I work in the IT department of automation/dev company and we are just about to implement/add CI into our set of tools. And we are having difficulties to choose the one.

At the moment we've been thinking about these systems:

  • Jenkins
  • CircleCI
  • TravisCI

Question: What are key attributes of CI's soft which the systems should have and based on which we should compare them?

EDIT: We are expecting from CI the standard things: From building the applications, running tests (Unit/Integration/Performance/..), saving statistics and providing information either via email/on the page (reports).

Issue there is that we don't know which if there are more functionality and if, what is it? This is what I would be looking for under words "key attributes". The names above are just for reference, I'm looking for answer "why use this or that" over simplified "use this or that".

We are developing in .NET (C#) environment with some libraries written in C++/VBA.

  • 3
    It would help if you can elaborate on what you are looking for in your CI tool. What are your requirements, what are your need? For instance: what languages will you be building artifacts from? Are you interested in a SaaS model or do you prefer hosting your own CI? There are other CI tools out there, why did you nail it down to these three? Giving us more information will allow answers more tailored to your need, otherwise, you'll get generic answers that you can already Google: hackernoon.com/…
    – Alexandre
    Commented Mar 1, 2017 at 6:49
  • 1
    Look, your question is very broad because you have not tried these tools. You can easily install them in a container with few commands and try them out. If you have almost no experience, you can pretty much pick at random, get experience with one tool and then if it stops working for you, you can come and ask more specific question on what features you need and which tools might have those or which plugin you need for your current tool to get that feature. Commented Mar 7, 2017 at 5:18
  • 2
    With the edit, I am going to for now close this as duplicate of this question: stackoverflow.com/questions/1438390/comparison-of-ci-servers Commented Mar 7, 2017 at 5:20
  • 1
    The problem with the question asking for key attributes in Continuous Integration software is that you will get the same answer as with selecting almost any others tool. For example avi's answer could be just as well applied to code review tool or version control system or wiki or pretty much anything. Commented Mar 7, 2017 at 6:20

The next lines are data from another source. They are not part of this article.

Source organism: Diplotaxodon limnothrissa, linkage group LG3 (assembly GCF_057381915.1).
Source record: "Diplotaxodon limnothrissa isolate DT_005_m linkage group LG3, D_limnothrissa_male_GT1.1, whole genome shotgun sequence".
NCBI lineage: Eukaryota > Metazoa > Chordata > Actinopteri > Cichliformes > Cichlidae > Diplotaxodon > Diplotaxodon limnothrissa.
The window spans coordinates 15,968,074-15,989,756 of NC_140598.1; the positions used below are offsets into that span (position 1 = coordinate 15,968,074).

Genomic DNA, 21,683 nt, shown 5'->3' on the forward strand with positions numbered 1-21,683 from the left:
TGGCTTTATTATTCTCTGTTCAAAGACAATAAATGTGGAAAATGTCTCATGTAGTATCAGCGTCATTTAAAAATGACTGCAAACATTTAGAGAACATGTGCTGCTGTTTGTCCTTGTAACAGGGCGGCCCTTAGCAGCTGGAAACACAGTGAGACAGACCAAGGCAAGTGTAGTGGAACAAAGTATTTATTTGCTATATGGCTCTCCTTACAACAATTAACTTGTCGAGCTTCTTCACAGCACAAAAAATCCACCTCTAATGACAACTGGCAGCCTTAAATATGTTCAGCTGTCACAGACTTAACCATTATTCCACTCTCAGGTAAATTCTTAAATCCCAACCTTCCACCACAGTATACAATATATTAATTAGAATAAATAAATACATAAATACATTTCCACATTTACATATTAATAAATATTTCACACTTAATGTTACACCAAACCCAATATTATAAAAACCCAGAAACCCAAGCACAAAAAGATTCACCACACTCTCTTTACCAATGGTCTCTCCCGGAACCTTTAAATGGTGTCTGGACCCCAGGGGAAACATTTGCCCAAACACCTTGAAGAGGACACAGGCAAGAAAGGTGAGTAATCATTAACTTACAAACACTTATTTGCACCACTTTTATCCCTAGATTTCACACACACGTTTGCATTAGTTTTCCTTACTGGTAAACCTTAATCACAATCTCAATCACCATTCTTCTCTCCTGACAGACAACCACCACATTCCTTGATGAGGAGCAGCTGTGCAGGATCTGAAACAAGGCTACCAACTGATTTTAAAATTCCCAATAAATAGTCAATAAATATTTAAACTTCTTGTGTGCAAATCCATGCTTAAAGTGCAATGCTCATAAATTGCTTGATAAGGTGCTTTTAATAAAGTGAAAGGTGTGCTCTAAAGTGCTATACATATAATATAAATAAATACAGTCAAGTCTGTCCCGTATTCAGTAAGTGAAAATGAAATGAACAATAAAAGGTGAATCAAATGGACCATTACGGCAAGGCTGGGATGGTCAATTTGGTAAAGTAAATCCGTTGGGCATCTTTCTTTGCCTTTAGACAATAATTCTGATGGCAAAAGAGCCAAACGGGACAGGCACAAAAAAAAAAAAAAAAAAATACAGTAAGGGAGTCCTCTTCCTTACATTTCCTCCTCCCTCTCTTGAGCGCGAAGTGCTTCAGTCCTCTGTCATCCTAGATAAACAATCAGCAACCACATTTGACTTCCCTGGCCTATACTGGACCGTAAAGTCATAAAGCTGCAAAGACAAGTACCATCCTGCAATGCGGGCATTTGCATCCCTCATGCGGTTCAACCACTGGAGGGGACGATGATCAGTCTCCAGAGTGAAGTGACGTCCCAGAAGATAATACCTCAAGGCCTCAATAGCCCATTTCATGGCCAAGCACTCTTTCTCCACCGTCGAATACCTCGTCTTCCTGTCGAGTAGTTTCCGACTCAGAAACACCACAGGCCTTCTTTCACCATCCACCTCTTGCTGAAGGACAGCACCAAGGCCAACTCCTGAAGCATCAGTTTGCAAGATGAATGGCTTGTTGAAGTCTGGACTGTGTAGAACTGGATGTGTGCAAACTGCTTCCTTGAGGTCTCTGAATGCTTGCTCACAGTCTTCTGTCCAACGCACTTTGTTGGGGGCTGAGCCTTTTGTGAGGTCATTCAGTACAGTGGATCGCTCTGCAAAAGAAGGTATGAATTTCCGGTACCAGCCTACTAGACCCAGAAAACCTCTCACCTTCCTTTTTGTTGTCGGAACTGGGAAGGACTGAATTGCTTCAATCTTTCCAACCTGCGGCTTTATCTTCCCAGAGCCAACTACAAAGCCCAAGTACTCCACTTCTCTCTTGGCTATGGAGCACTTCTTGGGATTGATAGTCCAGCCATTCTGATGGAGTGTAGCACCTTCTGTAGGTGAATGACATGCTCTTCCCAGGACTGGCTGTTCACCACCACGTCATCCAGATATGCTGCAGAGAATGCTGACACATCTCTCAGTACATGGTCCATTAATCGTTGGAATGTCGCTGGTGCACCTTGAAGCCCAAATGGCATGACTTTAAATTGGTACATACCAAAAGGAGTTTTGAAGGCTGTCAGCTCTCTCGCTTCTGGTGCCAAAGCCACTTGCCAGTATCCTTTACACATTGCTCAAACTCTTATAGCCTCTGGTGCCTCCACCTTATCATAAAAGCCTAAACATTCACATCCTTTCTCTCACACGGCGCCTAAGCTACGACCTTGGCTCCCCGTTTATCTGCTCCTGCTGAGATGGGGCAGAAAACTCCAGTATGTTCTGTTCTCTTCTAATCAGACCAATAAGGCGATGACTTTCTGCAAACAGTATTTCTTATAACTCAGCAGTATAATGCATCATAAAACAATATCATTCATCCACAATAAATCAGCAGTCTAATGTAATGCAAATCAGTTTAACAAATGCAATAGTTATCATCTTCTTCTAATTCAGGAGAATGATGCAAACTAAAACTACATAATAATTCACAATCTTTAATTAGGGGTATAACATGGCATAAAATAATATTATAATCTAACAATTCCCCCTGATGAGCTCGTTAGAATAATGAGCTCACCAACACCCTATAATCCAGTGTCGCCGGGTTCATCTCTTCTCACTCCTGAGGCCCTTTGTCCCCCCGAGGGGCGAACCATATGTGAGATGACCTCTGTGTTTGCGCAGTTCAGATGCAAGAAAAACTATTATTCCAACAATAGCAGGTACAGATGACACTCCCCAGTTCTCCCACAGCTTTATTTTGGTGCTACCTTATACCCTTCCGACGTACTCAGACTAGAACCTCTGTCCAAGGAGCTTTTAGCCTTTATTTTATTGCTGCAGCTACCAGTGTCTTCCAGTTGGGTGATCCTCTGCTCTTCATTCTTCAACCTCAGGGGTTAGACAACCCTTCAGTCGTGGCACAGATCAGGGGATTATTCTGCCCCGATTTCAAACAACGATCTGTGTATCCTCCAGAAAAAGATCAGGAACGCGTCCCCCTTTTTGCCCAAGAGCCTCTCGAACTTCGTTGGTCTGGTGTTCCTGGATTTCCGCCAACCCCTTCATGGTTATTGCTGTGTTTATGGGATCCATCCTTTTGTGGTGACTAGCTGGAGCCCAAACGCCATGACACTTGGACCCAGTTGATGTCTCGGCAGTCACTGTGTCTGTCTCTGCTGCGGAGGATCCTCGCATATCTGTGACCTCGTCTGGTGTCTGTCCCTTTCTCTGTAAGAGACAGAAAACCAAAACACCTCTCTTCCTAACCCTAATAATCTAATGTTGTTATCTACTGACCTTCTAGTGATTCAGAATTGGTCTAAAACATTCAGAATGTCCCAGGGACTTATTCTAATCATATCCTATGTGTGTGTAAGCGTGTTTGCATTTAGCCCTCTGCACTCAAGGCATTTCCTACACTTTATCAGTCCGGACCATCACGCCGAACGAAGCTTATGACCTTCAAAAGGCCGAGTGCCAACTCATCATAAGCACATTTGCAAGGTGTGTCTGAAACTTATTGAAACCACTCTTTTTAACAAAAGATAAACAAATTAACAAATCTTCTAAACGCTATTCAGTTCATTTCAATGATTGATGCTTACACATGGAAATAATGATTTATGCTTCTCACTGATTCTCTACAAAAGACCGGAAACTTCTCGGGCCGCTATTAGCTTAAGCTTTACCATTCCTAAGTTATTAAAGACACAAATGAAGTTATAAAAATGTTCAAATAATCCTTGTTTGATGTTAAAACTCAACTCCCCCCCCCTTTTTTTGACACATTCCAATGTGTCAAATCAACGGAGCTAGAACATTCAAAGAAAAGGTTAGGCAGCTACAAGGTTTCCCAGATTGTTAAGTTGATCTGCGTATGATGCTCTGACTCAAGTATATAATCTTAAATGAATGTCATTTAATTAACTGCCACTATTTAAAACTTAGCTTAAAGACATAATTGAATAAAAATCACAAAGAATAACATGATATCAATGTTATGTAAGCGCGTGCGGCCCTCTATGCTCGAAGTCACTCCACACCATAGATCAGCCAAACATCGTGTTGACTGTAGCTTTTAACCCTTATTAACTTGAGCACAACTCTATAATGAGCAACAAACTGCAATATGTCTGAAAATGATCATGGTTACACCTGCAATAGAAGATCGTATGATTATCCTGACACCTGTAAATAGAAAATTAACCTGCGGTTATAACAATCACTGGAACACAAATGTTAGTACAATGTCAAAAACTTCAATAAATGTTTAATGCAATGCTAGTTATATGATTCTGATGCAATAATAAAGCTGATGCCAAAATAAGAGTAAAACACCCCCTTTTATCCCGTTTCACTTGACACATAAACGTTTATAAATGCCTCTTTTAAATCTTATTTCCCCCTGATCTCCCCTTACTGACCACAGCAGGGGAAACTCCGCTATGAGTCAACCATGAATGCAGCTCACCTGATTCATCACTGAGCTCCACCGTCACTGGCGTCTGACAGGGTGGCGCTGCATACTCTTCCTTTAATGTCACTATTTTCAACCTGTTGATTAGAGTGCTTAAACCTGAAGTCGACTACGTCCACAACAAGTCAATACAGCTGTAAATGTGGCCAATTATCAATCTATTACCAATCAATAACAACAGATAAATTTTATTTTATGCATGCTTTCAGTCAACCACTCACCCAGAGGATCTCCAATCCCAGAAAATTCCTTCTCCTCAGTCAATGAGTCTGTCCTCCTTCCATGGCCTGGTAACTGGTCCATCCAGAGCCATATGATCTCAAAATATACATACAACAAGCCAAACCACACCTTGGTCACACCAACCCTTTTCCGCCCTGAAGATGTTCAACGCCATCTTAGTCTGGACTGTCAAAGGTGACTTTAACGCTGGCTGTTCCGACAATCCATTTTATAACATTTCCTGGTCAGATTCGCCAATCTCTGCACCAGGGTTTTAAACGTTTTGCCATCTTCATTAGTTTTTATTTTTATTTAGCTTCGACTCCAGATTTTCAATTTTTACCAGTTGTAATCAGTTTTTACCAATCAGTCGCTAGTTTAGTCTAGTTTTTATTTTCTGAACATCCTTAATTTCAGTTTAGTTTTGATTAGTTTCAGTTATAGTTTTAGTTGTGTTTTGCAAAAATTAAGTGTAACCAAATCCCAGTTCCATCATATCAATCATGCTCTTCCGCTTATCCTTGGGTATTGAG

• 1
    good link for jenkins Vs teamcity this will help to descide which CI tool to go for linkedin.com/pulse/jenkins-vs-teamcity-amir-najjar Commented Mar 7, 2017 at 12:24

2 Answers 2


In general, there are five main differences between different CI software solutions.

  1. Cost: Is the software open source and free or proprietary? Does your DevOps team already have a budget for software or are you expected to compare free options?

  2. Maintenance: Is the software something you need to host on your own and maintain, or is it being offered as a service? If you need to host it on your own, do you have the team members available who can run the maintenance? If it is being provided as a service, where does your code reside?

  3. Security: Are there any security or compliance concerns about where the build machines are hosted? Are the permissions required by the CI software into your SCM well understood?

  4. Community: Does the CI software have a good community around it with the plugins and support for the technologies you use? Is it easy to get support or troubleshoot when things go wrong?

  5. UX: How easy is the software to use? Does the CI software support scripts stored within your SCM for the tasks you need to do? Is the reporting easy to understand or will it require some training?

  • Your list misses the point that managed services can have arbitrary undocumented limitations or bugs that can be hard or impossible to circumvent. In my experience, circle CI and Jenkins have this kind of limitations that can entirely negate the benefits of a managed service. Commented Jul 31, 2017 at 9:23
  • Very good list. I would also add Extensibility/Plugins. Even though you implicitly mention it in community, I would say they can be exclusive because some tools provide their own plugins while they can have a strong supporting community.
    – gmolaire
    Commented Dec 5, 2017 at 21:40

The SCM system you use can be essential in making your CI choice.

Using a private/intranet solution, for example, pretty much excludes CircleCI and TravisCI as these only support cloud-based GitHub and/or Bitbucket.

Jenkins has plugins supporting many SCM systems out there, see Which SCM tools does Jenkins support?. But using a less popular or a wrapped/customized SCM system may require development of a new plugin.

Also particularities of your building/testing framework/infrastructure may matter, for similar reasons (configuration, location/access method and compatibility/support).

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